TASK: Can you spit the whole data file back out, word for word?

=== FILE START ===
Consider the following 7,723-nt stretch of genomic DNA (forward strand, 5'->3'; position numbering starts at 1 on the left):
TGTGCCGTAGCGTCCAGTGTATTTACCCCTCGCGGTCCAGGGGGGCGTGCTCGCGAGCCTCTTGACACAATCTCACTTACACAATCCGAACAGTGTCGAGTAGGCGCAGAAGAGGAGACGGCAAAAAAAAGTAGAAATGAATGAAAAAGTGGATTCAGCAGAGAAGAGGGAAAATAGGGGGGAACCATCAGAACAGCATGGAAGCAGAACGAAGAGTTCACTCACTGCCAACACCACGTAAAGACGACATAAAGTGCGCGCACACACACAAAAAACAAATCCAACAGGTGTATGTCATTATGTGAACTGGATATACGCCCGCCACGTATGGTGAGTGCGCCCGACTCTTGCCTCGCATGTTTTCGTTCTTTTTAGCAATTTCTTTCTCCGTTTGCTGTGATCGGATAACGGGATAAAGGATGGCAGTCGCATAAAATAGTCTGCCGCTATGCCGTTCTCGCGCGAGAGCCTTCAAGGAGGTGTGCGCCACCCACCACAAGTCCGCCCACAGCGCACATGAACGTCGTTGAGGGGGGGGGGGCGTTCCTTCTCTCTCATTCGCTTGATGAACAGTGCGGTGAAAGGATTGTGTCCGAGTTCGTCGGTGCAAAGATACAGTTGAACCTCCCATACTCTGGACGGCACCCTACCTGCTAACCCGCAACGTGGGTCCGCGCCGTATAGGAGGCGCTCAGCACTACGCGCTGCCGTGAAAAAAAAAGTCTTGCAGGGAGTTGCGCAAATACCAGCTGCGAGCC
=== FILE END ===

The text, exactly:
Consider the following 7,723-nt stretch of genomic DNA (forward strand, 5'->3'; position numbering starts at 1 on the left):
TGTGCCGTAGCGTCCAGTGTATTTACCCCTCGCGGTCCAGGGGGGCGTGCTCGCGAGCCTCTTGACACAATCTCACTTACACAATCCGAACAGTGTCGAGTAGGCGCAGAAGAGGAGACGGCAAAAAAAAGTAGAAATGAATGAAAAAGTGGATTCAGCAGAGAAGAGGGAAAATAGGGGGGAACCATCAGAACAGCATGGAAGCAGAACGAAGAGTTCACTCACTGCCAACACCACGTAAAGACGACATAAAGTGCGCGCACACACACAAAAAACAAATCCAACAGGTGTATGTCATTATGTGAACTGGATATACGCCCGCCACGTATGGTGAGTGCGCCCGACTCTTGCCTCGCATGTTTTCGTTCTTTTTAGCAATTTCTTTCTCCGTTTGCTGTGATCGGATAACGGGATAAAGGATGGCAGTCGCATAAAATAGTCTGCCGCTATGCCGTTCTCGCGCGAGAGCCTTCAAGGAGGTGTGCGCCACCCACCACAAGTCCGCCCACAGCGCACATGAACGTCGTTGAGGGGGGGGGGGCGTTCCTTCTCTCTCATTCGCTTGATGAACAGTGCGGTGAAAGGATTGTGTCCGAGTTCGTCGGTGCAAAGATACAGTTGAACCTCCCATACTCTGGACGGCACCCTACCTGCTAACCCGCAACGTGGGTCCGCGCCGTATAGGAGGCGCTCAGCACTACGCGCTGCCGTGAAAAAAAAAGTCTTGCAGGGAGTTGCGCAAATACCAGCTGCGAGCC